In recent years, oncology transitioned from its traditional, organ-based approach to ‘precision oncology’ centered on molecular alterations. As a result, it has become to a significant extent a ‘data-centric’ domain. Its practices increasingly rely on a sophisticated techno-scientific infrastructure that generates massive amounts of data in need of consistent, appropriate interpretations. Attempts to overcome the interpretation bottleneck have led to the establishment of a complex landscape of interrelated resources that, while displaying distinct characteristics and design choices, also entertain horizontal and vertical relations. Although there is no denying that the data-centric nature of contemporary oncology raises a number of key issues related to the production and circulation of data, we suggest that the focus on data use and re-use should be complemented by a focus on interpretation. Oncology practitioners refer to data interpretation resources as ‘knowledgebases’, an actor’s category designed to differentiate them from generic, multi-purpose databases. Their major purpose is the definition and identification of clinically actionable alterations. A heavy investment in human curation, of a clinical rather than exclusively scientific nature is needed to make them valuable, but each knowledgebase appears to have its own peculiar way of connecting clinical and scientific statements. In spite of their common goal, knowledgebases thus adopt very different approaches partly captured by the tension between trust and traceability.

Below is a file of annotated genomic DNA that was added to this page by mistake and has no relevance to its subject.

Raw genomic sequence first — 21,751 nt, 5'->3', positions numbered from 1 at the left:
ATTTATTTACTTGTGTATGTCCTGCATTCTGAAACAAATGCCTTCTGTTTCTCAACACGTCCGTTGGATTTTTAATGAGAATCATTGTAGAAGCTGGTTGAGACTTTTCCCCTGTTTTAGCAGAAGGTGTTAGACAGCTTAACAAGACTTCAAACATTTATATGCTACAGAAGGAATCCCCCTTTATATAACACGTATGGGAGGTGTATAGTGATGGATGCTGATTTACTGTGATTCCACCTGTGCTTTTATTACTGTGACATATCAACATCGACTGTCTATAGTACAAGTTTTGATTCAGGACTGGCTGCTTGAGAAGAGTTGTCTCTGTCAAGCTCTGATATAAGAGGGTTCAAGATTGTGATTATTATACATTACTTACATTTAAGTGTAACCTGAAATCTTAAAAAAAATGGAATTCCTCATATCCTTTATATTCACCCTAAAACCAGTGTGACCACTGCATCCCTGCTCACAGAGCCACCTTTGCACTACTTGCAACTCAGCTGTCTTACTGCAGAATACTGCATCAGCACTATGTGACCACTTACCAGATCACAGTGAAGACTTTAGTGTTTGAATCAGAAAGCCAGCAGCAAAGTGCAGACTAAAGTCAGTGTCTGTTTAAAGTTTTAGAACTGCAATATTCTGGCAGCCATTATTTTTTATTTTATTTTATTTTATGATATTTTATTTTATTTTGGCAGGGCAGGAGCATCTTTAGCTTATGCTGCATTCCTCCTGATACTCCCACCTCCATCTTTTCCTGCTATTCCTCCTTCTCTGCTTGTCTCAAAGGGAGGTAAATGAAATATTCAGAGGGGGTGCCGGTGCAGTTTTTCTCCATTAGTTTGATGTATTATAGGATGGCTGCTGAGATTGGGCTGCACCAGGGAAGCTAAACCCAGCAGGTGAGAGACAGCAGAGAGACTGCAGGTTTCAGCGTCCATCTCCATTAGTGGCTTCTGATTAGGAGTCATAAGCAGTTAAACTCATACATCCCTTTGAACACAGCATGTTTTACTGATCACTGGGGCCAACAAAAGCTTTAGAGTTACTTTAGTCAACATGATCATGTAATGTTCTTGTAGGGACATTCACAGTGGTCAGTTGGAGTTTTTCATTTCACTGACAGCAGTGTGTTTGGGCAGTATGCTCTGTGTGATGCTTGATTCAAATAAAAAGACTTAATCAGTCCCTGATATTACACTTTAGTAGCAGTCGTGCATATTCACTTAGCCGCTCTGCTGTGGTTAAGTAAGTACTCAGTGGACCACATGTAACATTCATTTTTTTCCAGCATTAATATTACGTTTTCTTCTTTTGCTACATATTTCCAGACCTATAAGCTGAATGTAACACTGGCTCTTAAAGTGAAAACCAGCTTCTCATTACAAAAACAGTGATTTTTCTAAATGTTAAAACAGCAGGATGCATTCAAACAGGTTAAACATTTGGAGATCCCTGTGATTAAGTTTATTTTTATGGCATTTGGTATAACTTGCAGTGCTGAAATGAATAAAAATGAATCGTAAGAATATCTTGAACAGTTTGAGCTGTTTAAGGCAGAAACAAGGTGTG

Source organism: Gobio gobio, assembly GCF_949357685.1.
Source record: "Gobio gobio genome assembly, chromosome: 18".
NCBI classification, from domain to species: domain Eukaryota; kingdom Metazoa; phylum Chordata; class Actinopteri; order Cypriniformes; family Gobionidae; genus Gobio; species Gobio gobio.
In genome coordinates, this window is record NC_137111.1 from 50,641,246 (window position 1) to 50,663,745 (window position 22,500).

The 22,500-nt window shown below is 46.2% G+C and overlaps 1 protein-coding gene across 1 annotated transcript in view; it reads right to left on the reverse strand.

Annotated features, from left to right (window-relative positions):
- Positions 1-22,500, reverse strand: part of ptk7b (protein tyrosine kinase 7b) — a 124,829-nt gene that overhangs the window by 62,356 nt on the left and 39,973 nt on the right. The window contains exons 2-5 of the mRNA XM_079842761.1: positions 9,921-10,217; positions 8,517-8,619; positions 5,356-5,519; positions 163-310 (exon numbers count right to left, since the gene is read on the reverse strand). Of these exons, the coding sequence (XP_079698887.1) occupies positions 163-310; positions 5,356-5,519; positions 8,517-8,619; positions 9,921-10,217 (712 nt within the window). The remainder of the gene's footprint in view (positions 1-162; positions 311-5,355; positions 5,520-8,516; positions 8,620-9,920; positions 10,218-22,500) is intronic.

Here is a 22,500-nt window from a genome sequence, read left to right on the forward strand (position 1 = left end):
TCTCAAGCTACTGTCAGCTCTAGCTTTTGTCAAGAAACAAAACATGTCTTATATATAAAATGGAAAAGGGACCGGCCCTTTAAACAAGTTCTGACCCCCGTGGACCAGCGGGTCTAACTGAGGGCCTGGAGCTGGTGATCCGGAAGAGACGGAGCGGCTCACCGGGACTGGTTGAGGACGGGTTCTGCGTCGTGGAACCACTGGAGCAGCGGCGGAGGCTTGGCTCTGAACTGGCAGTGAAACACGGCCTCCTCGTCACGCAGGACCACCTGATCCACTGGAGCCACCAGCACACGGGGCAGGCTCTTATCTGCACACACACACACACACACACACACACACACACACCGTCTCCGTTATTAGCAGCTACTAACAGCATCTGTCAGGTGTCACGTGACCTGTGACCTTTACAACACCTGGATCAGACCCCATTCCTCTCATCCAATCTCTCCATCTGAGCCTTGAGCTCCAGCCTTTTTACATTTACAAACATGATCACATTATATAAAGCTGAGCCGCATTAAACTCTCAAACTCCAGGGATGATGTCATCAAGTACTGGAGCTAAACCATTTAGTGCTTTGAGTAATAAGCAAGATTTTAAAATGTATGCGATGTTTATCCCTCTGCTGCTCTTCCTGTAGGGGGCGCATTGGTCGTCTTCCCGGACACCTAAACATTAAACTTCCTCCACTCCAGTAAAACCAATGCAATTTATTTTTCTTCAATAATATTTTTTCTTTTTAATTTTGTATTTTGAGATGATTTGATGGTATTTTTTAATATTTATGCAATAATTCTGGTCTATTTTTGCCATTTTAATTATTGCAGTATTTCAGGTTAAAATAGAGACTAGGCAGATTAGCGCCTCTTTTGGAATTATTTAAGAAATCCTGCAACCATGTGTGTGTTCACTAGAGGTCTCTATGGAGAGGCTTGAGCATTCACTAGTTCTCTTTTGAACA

|Title of host publication||Data Journeys in the Sciences|
|Publisher||Springer International Publishing AG|
|Number of pages||23|
|State||Published - Jan 1 2020|